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The Personification And Criticism Of Death In John Donne's "Death Be Not Proud."

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Poetry & Poets

The Personification And Criticism Of Death In John Donne's
The Personification And Criticism Of Death In John Donne's
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The Personification and Criticism of Death in John Donne's "Death Be Not
"No poem of John Donne's is more widely read or more directly
associated with Donne than the tenth of the Holy Sonnets, 'Death, be not
proud.'" (Dr. Gerald McDaniel, lecture). In this sonnet, Donne personifies
death in two ways, as rescuer and as punisher of even the most noble.
Using these personifications, Donne turns the sting of death against death
Donne's personification of death begins in line two where he says
that some people have called death "Mighty and dreadful"(l 2). The quality
of being powerful and the ability to cause great fear, basic definitions
taken from Random House's 1962 The American College Dictionary, are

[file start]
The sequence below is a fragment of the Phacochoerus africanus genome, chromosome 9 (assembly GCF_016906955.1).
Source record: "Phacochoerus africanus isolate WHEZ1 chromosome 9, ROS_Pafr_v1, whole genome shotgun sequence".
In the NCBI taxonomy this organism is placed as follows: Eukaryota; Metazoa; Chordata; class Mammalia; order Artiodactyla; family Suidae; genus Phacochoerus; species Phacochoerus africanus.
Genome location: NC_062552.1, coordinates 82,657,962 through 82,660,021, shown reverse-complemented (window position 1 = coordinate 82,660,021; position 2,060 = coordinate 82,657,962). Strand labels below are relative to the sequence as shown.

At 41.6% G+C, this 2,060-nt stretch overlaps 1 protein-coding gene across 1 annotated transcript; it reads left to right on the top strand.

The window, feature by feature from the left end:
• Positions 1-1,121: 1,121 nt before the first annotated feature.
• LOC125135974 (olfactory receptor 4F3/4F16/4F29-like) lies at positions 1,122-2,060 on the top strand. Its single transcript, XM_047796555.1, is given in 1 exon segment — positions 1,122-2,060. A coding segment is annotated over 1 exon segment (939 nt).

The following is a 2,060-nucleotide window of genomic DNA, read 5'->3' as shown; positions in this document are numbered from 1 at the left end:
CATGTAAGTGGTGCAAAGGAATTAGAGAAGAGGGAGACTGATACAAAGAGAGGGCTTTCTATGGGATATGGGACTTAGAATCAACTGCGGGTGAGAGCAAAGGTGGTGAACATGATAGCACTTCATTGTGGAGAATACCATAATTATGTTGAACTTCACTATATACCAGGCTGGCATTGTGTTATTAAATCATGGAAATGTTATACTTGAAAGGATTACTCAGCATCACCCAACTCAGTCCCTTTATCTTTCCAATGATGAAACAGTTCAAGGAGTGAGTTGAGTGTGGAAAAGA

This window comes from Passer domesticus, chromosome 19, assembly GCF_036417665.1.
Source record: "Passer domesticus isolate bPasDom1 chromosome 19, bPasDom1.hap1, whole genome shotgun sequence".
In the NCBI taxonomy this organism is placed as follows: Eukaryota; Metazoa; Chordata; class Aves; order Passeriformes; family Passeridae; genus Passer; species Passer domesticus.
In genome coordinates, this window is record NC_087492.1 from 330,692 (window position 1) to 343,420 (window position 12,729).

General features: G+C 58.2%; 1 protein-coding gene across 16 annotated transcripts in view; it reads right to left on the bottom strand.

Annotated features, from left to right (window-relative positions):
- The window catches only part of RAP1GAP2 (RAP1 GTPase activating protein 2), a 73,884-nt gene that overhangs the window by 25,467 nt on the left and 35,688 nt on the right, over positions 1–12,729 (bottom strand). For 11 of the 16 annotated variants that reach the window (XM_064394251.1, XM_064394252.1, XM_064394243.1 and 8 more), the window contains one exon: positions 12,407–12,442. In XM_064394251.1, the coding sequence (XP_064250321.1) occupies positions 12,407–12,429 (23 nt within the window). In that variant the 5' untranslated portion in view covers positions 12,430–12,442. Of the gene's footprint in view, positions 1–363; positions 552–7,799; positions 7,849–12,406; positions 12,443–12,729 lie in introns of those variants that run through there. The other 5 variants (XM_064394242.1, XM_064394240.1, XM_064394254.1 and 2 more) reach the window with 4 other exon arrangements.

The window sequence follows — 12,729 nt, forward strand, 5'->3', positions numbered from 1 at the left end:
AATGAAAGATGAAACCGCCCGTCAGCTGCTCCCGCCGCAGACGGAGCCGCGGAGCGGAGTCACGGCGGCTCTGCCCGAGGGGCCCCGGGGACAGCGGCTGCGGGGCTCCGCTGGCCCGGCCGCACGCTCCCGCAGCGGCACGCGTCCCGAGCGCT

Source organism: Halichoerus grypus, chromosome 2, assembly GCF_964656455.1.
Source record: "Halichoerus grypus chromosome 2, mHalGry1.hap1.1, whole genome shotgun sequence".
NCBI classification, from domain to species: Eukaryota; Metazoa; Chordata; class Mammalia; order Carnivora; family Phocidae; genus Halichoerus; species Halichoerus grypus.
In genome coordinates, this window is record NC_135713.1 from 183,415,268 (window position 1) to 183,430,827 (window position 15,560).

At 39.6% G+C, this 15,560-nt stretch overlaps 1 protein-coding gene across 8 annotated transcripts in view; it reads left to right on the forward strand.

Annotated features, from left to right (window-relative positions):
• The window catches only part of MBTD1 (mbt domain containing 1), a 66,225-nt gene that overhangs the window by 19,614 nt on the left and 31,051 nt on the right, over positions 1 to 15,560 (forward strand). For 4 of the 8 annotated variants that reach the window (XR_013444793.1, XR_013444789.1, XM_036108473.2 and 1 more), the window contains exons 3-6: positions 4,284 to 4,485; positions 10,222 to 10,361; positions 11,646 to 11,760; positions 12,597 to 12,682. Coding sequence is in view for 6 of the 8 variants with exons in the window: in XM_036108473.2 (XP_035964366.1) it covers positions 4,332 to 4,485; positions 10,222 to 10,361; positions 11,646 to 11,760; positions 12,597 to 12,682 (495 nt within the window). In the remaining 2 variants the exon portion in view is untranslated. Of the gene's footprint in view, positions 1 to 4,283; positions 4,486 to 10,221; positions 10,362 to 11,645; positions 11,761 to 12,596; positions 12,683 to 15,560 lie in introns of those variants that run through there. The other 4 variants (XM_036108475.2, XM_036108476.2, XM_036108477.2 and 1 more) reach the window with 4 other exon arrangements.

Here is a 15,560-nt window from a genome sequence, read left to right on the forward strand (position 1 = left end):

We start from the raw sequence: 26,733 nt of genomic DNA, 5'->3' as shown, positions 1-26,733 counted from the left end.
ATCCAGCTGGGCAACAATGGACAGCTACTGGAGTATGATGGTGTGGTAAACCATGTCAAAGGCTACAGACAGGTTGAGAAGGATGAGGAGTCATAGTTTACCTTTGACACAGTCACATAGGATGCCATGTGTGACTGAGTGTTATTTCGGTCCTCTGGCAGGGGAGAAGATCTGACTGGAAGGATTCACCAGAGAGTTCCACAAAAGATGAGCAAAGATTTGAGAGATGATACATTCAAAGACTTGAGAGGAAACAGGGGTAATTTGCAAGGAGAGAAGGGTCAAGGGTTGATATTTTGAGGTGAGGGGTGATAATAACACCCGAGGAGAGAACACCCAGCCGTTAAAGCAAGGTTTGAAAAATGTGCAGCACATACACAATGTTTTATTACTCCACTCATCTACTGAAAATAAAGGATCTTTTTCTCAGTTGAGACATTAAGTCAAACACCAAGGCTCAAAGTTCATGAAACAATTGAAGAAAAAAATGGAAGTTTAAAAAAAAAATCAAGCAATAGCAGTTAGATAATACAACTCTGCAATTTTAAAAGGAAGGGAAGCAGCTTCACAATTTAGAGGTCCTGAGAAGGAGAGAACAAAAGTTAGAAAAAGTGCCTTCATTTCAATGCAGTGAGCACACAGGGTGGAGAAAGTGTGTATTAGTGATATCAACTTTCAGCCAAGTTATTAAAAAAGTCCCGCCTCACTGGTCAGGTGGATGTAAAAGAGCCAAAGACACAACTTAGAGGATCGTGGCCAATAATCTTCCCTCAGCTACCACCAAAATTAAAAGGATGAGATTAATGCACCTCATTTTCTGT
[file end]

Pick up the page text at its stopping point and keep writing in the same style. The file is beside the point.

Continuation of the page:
undeniably human traits and Donne uses these traits to portray death as a
formidable foe. "With an impudence that is characteristically Donne's, he
deflates Death in the opening salvo. He discounts the power of death as a
mere fiction" (Dr. Gerald McDaniel, lecture).
Now that the image of his foe, death, has been created, Donne
denounces the power and fear associated with death, "for thou art not so. /
For those whom thou think'st thou dost overthrow/ Die not, poor Death, nor
yet canst thou kill me" (ll 2-4), Donne defies death's power. He is so bold
as to mock death, calling it "poor death" (l 4), giving death the sense and
personification of being deficient in that it cannot kill Donne.
In the second quatrain, Donne continues his critique of death. He
questions death that ...

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